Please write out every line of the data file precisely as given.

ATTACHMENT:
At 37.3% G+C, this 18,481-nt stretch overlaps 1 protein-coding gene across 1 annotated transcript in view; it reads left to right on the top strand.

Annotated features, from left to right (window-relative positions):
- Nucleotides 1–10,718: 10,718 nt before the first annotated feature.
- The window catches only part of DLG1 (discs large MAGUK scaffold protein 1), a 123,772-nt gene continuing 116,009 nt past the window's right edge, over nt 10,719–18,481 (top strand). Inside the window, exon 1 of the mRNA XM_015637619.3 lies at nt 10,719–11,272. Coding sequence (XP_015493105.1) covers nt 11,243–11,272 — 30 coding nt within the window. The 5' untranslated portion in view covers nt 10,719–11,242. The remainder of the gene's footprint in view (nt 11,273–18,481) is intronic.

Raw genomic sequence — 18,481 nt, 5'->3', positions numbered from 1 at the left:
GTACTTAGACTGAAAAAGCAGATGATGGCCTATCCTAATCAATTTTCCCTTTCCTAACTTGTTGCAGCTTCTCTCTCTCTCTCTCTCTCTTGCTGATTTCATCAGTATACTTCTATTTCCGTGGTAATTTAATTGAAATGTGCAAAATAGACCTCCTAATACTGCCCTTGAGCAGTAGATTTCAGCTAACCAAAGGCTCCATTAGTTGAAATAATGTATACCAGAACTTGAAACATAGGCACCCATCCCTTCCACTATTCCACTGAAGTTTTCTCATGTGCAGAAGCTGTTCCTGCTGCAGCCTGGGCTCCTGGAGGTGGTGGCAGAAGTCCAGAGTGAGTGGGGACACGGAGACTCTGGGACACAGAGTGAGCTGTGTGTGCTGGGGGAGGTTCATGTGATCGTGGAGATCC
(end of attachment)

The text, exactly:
At 37.3% G+C, this 18,481-nt stretch overlaps 1 protein-coding gene across 1 annotated transcript in view; it reads left to right on the top strand.

Annotated features, from left to right (window-relative positions):
- Nucleotides 1–10,718: 10,718 nt before the first annotated feature.
- The window catches only part of DLG1 (discs large MAGUK scaffold protein 1), a 123,772-nt gene continuing 116,009 nt past the window's right edge, over nt 10,719–18,481 (top strand). Inside the window, exon 1 of the mRNA XM_015637619.3 lies at nt 10,719–11,272. Coding sequence (XP_015493105.1) covers nt 11,243–11,272 — 30 coding nt within the window. The 5' untranslated portion in view covers nt 10,719–11,242. The remainder of the gene's footprint in view (nt 11,273–18,481) is intronic.

Raw genomic sequence — 18,481 nt, 5'->3', positions numbered from 1 at the left:
GTACTTAGACTGAAAAAGCAGATGATGGCCTATCCTAATCAATTTTCCCTTTCCTAACTTGTTGCAGCTTCTCTCTCTCTCTCTCTCTCTTGCTGATTTCATCAGTATACTTCTATTTCCGTGGTAATTTAATTGAAATGTGCAAAATAGACCTCCTAATACTGCCCTTGAGCAGTAGATTTCAGCTAACCAAAGGCTCCATTAGTTGAAATAATGTATACCAGAACTTGAAACATAGGCACCCATCCCTTCCACTATTCCACTGAAGTTTTCTCATGTGCAGAAGCTGTTCCTGCTGCAGCCTGGGCTCCTGGAGGTGGTGGCAGAAGTCCAGAGTGAGTGGGGACACGGAGACTCTGGGACACAGAGTGAGCTGTGTGTGCTGGGGGAGGTTCATGTGATCGTGGAGATCC